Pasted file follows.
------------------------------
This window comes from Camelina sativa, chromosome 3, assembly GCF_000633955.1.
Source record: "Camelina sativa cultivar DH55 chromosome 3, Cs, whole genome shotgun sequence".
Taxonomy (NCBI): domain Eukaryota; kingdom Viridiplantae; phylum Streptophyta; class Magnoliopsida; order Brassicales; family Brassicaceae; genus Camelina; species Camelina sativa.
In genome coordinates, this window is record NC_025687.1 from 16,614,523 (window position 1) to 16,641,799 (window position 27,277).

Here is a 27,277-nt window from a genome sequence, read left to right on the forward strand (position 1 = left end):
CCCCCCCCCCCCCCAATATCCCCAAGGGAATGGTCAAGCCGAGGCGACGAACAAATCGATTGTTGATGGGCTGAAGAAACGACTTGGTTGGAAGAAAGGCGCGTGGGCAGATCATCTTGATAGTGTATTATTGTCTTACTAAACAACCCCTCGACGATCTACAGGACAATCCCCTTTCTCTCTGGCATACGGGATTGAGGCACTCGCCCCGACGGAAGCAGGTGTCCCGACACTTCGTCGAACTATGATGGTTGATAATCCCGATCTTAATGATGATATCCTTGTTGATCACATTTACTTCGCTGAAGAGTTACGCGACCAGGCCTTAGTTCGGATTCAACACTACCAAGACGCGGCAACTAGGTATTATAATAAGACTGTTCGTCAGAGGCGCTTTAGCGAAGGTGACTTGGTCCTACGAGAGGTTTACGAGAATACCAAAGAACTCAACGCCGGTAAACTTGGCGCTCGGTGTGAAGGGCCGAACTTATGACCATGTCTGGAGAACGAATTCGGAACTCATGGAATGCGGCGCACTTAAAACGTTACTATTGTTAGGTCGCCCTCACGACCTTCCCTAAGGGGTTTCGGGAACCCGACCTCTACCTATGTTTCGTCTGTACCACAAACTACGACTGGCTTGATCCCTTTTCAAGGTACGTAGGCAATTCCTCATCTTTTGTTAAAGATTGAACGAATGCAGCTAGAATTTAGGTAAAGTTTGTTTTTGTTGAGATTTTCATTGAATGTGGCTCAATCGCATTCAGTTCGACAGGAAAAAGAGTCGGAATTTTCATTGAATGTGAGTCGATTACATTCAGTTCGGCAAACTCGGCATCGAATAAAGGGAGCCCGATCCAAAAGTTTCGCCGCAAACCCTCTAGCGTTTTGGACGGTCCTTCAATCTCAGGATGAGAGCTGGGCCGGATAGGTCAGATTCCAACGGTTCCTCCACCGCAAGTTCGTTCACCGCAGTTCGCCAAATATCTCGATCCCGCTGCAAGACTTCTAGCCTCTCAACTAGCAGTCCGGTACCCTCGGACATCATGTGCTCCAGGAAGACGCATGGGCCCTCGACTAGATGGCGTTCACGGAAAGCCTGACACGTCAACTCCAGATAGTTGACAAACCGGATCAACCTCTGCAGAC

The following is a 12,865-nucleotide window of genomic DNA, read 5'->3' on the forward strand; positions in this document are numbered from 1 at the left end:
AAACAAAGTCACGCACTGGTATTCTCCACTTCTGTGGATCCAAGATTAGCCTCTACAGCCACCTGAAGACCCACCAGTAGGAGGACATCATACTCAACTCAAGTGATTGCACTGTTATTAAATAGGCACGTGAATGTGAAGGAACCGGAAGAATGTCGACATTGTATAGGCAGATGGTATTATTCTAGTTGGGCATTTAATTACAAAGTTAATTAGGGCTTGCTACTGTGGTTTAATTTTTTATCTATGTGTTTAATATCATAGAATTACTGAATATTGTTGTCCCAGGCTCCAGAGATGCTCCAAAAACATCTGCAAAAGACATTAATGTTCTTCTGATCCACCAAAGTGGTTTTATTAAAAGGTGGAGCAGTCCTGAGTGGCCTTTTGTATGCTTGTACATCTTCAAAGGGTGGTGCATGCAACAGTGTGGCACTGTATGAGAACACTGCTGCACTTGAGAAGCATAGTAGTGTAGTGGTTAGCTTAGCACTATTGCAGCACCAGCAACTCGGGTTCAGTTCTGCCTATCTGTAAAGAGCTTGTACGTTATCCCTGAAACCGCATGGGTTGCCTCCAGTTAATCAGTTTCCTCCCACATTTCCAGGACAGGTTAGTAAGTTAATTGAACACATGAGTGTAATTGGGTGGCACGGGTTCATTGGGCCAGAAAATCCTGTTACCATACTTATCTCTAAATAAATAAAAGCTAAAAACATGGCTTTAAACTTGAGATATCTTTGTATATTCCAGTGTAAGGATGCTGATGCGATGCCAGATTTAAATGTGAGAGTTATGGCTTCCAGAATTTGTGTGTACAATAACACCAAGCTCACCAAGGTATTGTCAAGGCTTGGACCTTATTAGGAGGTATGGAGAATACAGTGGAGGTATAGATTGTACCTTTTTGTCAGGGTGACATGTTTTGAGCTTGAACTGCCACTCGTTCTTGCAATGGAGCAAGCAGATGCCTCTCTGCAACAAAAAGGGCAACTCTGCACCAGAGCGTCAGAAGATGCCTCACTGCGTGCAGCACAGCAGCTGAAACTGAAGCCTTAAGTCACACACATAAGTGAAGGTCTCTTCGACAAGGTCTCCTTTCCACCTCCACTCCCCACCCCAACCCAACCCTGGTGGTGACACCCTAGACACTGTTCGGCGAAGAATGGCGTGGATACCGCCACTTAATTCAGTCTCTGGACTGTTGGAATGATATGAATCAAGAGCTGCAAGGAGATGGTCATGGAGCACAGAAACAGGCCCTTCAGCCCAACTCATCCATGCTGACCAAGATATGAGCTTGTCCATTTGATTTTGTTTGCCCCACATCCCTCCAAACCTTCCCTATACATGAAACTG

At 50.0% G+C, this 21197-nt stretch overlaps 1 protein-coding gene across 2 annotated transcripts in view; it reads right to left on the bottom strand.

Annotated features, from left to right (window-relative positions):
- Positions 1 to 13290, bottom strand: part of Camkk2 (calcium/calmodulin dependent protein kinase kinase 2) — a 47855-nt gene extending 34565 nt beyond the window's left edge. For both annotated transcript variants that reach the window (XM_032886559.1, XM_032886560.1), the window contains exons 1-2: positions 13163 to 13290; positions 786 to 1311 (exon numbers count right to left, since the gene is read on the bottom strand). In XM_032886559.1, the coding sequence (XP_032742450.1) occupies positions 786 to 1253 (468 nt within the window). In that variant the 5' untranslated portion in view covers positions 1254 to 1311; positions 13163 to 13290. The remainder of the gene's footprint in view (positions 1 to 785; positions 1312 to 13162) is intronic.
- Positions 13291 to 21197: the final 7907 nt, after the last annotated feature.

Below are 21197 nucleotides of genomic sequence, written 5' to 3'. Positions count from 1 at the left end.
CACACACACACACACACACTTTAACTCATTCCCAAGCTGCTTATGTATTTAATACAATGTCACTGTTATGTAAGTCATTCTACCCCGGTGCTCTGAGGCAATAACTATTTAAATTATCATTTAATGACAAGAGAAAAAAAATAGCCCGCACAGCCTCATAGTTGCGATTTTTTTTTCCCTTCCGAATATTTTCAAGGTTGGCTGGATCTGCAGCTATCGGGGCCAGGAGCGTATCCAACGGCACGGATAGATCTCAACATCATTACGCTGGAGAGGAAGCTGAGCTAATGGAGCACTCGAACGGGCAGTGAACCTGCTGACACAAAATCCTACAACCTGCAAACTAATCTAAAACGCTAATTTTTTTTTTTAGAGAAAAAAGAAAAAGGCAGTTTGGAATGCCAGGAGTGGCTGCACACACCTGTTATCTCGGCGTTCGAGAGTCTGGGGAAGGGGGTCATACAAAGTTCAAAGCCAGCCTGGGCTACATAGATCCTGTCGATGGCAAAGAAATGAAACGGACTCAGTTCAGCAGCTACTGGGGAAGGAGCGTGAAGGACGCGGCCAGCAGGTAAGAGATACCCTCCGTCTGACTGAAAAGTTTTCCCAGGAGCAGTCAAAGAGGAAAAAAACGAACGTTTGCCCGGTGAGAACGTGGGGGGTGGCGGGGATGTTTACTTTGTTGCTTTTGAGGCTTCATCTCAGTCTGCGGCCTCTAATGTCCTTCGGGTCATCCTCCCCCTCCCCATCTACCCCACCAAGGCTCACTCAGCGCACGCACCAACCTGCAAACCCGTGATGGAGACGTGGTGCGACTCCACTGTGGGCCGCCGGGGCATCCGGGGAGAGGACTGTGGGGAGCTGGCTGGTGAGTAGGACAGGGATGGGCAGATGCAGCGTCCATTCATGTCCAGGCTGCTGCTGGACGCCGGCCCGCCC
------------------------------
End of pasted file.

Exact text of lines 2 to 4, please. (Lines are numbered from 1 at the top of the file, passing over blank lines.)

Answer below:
Source record: "Camelina sativa cultivar DH55 chromosome 3, Cs, whole genome shotgun sequence".
Taxonomy (NCBI): domain Eukaryota; kingdom Viridiplantae; phylum Streptophyta; class Magnoliopsida; order Brassicales; family Brassicaceae; genus Camelina; species Camelina sativa.
In genome coordinates, this window is record NC_025687.1 from 16,614,523 (window position 1) to 16,641,799 (window position 27,277).